Being Right


Section 12 of RA 11525 (“COVID-19 Vaccination Program Act of 2021”) makes it very clear that vaccination cards cannot be made a requirement for government or business transactions and declares that vaccinated individuals shall “not be considered immune from COVID-19.” So why is it that government agencies are requiring vaccine cards for entry into hotels, restaurants, and businesses, including the Commission on Higher Education (CHED) for students and faculty to go to school? More pointedly: Why are unelected government bureaucrats able to go directly against a law made by elected legislators?

Because this essentially is what happens when a country morphs into an “administrative state.”

An administrative state is one where Executive Branch’s administrative agencies exercise “the power to create, adjudicate, and enforce their own rules” (see Ballotpedia). There are two features at play here which, although constitutional, the undue over-employment of which unfortunately leads to a weakening of our democratic system of government.

The first is the constant delegation of powers to the Executive Branch, whereby powers traditionally in Congress’ hands are instead given to government agencies under the control and supervision of the President. So long as two jurisprudential conditions are met (i.e., completeness and the sufficient standards test), the Congress can very well abdicate its responsibilities to the Executive Branch.

The other feature is judicial deference, a principle of judicial review whereby the courts defer to the agency’s interpretation or enforcement of a law. Thus, in Remolona vs. Civil Service Commission (G.R. No. 137473), the Supreme Court said that courts will not generally interfere with purely administrative matters addressed to the sound discretion of government agencies unless there is a clear showing of arbitrary, capricious, or grave abuse of discretion amounting to lack of jurisdiction. And in Nuesa vs. Court of Appeals (G.R. No. 132048), findings of administrative officials and agencies that have acquired expertise because their jurisdiction is confined to specific matters are generally accorded not only respect but at times even finality if such findings are supported by substantial evidence (see Antonio Nachura’s “Outline Reviewer in Political Law”).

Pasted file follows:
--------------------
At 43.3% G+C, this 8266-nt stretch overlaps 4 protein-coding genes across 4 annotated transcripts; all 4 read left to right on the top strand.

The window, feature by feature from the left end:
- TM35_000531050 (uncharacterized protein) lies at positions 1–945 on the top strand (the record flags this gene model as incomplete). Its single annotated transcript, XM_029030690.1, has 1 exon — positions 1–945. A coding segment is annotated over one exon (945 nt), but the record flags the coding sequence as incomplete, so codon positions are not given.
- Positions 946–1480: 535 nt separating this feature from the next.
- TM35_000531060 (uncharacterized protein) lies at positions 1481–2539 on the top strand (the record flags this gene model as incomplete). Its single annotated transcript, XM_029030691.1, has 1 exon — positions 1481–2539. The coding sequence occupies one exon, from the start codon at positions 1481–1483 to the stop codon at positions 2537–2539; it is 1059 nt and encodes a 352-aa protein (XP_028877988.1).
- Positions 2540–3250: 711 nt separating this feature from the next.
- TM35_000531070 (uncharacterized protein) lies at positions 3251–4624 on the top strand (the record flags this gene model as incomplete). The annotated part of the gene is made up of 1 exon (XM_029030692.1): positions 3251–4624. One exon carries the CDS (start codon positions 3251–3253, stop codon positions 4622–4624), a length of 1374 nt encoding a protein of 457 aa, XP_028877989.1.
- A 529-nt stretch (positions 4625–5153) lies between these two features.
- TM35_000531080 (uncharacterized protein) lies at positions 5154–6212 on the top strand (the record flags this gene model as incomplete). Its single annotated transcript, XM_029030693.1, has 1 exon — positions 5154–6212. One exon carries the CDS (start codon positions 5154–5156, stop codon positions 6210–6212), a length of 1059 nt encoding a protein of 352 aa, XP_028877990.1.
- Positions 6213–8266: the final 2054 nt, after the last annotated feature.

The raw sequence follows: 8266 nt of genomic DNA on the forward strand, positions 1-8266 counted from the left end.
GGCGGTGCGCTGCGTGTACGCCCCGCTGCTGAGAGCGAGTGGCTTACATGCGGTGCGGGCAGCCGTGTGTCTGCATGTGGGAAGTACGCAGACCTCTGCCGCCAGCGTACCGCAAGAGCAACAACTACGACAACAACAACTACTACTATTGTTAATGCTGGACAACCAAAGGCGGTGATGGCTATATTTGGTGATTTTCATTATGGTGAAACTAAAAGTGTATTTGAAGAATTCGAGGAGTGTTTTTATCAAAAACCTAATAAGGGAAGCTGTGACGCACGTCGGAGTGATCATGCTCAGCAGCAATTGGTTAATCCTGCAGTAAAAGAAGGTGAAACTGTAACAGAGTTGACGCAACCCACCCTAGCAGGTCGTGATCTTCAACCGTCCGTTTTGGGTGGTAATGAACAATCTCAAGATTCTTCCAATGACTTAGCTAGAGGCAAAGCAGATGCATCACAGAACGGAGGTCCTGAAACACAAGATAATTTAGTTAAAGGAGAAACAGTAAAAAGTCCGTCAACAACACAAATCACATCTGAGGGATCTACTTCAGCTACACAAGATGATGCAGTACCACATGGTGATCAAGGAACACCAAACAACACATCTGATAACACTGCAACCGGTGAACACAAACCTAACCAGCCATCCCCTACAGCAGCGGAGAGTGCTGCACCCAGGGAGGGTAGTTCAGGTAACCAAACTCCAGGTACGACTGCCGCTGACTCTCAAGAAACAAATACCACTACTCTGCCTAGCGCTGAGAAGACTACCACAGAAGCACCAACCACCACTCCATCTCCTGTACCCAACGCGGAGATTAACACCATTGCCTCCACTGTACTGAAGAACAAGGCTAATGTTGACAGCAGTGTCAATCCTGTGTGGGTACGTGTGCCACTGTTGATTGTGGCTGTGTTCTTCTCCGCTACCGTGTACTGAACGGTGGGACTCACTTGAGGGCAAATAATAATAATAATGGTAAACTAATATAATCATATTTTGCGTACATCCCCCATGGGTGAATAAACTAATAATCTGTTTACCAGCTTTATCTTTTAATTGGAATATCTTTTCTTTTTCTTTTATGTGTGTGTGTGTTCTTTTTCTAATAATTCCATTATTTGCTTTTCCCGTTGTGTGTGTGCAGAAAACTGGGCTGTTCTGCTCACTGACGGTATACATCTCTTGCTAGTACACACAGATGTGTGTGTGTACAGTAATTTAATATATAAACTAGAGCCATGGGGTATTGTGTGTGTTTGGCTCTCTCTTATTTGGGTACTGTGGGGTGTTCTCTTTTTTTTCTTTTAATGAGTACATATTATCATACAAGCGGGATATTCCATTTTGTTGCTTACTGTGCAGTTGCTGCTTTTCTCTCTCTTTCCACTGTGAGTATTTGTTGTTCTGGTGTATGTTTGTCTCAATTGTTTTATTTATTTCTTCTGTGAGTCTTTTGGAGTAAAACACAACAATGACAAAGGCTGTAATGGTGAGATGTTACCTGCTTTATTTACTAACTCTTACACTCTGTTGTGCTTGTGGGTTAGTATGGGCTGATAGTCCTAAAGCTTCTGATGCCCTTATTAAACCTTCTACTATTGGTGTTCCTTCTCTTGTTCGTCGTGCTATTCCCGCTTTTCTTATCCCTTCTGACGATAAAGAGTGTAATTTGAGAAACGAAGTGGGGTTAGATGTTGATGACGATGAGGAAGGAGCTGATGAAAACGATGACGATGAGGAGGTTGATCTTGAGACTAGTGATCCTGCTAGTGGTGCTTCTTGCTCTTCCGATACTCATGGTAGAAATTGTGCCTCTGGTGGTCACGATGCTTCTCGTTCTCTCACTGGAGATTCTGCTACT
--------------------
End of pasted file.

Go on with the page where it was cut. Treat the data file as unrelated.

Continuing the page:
The problem with having a civil service of expanded powers is that it upends the deliberately designed tripartite form of government of equal and separate powers. Effectively, substantial power is concentrated under the Executive Branch headed by one person: the President.

Thus, this relevant point: “power and authority vested in one body is the very definition of tyranny. The US Constitution’s system of separated powers [from which we derive our own constitutional system] safeguards individual liberties by dividing legislative, executive, and judicial authority across three coequal branches, ensuring that no one branch can exert absolute rule. Federalist Papers authors such as James Madison and Alexander Hamilton used the flaws of human nature to support the necessary constraints of government.” Hence why “ambition must be made to counteract ambition” (“How America’s Administrative State Undermines the Constitution,” American Legislative and Exchange Council, October 2020).

So called “progressives,” believing their cause justifies a work-around the legislative process, called for ever faster means of imposing increasing government regulations. But this only resulted in “unelected bureaucrats” setting aside elected officials “in determining broad ranging regulations, free from democratic oversight or political interference. Over time, a complete lack of accountability from the courts and further enablement by Congress have allowed federal entities with ‘quasi-legislative’ and ‘quasi-judicial’ powers to subvert constitutional principles and exert inordinate influence in the lives of citizens with minimal recourse.”

A profound illustration of this shift can be seen in our budget system. Congress has always been touted as possessing the “power of the purse” and the reason for this is that, since tax funds are culled from citizens, then it is but fair that the spending or allocation of tax money be decided by their duly elected representatives — hence, Congress.

Not anymore.

In 2014, then university professor, now Secretary of Education, Leonor Magtolis Briones pointed out that Congress has control of only “around 23% of the budget.” Instead, the power “now belongs to the President.” The reason is that “lump sums indicate an inherent vulnerability in the budget because of limited transparency and accountability in handling these funds.” Thus, “after the budget is passed, executive power may even disregard Congress’ approved budget altogether.” (“President, not Congress, holds power of the purse,” Philippine Star, August 2014; see also “Who really holds the ‘power of the purse’?,” PIDS, December 2009).

This shift to an administrative state, where unelected bureaucrats hold sway over people’s lives without accountability is not only inherently undemocratic but utterly despotic. It also encourages incompetence, as we have seen in recent years’ COVID-19 measures.

Fixing the budget system to have it firmly under Congress’ power is a step in the right direction. Imposing greater public and regular congressional oversight over these administrative agencies is another. Finally, it would be better to vastly reduce the number of national government agencies and instead devolve many of their functions to local government units, whose administrators have greater accountability to their constituents.


Jemy Gatdula is a senior fellow of the Philippine Council for Foreign Relations and a Philippine Judicial Academy law lecturer for constitutional philosophy and jurisprudence